Renal Failure in Dogs

Renal failure in dogs is a severe condition that may be present in dogs of any age, breed or sex. Typically, dogs older than 7 or 8 years are more prone to renal failure, as the kidney function tends to diminish with age. It is important to apply treatment for the renal failure and prevent it from becoming chronic, which can be a fatal condition. Unfortunately, the chronic renal failure is an irreversible condition but may be manageable.

The Canine Kidneys and Their Function

The canine kidneys have multiple functions, the most important being that of excretion and the filtering of the waste from the blood flow to the urine as well as the conservation of fluids.

The kidneys are also in charge of secreting hormones such as the erythropoietin, which helps the bone marrow to produce the red blood cells. A deficit of red blood cells can lead to leukemia and other health problems.

Consequently, the kidneys are vital organs and if these hare affected, the dog will be seriously ill.

Causes of Renal Failure

The causes of kidney failure include old age, as the function of the kidneys start to decline.

The hereditary causes must also be considered. Some dog breeds are more prone to developing kidney problems and kidney failure.

Symptoms of Renal Failure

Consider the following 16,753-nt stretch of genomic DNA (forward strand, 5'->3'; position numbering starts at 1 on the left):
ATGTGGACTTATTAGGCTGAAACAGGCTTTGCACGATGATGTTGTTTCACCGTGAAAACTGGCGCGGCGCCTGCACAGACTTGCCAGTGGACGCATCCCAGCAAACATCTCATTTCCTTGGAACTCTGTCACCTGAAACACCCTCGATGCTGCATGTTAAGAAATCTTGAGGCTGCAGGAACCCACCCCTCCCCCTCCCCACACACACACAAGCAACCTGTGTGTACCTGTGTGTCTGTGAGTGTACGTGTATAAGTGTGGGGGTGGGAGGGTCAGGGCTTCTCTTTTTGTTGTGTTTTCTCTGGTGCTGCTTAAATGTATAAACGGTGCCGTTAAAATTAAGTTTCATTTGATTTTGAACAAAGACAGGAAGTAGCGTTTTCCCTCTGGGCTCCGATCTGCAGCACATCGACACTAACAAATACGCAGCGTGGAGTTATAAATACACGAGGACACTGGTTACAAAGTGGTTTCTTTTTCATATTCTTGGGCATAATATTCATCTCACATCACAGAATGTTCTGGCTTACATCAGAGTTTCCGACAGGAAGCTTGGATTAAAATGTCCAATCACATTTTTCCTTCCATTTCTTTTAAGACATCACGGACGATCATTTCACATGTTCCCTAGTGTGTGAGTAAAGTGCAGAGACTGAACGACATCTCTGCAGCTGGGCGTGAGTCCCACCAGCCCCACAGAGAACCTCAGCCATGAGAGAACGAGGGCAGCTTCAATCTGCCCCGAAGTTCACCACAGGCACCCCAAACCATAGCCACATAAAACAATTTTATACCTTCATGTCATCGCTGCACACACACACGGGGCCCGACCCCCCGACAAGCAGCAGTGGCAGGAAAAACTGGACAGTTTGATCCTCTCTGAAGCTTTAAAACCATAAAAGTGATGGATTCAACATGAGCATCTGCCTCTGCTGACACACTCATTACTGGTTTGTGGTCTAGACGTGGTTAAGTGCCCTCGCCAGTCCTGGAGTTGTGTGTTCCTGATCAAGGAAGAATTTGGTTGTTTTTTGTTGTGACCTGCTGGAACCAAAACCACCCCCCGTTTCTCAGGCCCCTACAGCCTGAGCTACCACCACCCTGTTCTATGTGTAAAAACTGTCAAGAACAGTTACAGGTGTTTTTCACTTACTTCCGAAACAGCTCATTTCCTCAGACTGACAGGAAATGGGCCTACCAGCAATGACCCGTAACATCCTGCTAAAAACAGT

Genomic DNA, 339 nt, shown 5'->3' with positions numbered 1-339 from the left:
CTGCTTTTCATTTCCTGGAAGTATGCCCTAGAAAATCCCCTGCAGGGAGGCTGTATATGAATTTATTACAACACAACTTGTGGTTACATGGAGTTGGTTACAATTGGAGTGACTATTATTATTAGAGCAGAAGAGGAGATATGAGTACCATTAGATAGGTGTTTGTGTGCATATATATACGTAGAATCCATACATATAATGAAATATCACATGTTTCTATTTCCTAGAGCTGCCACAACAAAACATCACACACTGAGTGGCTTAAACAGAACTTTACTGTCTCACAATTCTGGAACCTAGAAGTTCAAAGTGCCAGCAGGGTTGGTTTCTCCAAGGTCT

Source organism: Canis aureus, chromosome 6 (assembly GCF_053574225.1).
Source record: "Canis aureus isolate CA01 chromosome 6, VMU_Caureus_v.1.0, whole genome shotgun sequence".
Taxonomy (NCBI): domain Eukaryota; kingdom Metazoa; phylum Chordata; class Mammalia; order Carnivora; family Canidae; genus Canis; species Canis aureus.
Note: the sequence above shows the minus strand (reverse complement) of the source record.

The most common symptoms of renal failure include an increased thirst and increased urination, as the body tries to flush out the waste materials in the blood flow that cannot be broken down and assimilated by the kidneys.

A dog with kidney problems will also be more lethargic, dehydrated and experience lack of appetite.

Other symptoms may include nausea and vomiting, diarrhea, halitosis or bad breath, mouth ulcers, pale gums and mucous membranes and a general state of weakness.

Diagnosing Kidney Failure

Kidney failure can be diagnosed by running a few tests and a physical exam. An x-ray or ultrasounds may also be recommended and will reveal that the kidneys are smaller than the normal size.  The dog will also have a lower red blood cell count, pale mucous membranes, bad breath and mouth ulcers.

A kidney biopsy may also be performed.

Kidney Failure Treatment

The prognosis for canines with renal failure is poor, as the disease is progressive and irreversible. However, the treatment aims to improve the function of the kidneys and make the dog feel more comfortable.

Dietary changes must be made; prescription dog food is highly recommended to take off some workload from the kidneys. The food must be wet and should have low levels of proteins and phosphorus. The dog must also drink plenty of water.

It is important to manage the dog’s condition to avoid the kidney failure to become chronic. If more than 70% of the kidney function is lost, the condition becomes chronic.

Chronic renal failure may cause blindness and can be fatal. Most dogs with chronic kidney failure have less than 1 year to live.

Kidney failure is not a preventable condition, but if there is a genetic predisposition, these dogs shouldn’t be bred.